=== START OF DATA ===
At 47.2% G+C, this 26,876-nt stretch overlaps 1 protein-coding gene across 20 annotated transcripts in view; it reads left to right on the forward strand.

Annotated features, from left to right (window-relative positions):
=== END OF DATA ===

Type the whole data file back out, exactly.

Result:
At 47.2% G+C, this 26,876-nt stretch overlaps 1 protein-coding gene across 20 annotated transcripts in view; it reads left to right on the forward strand.

Annotated features, from left to right (window-relative positions):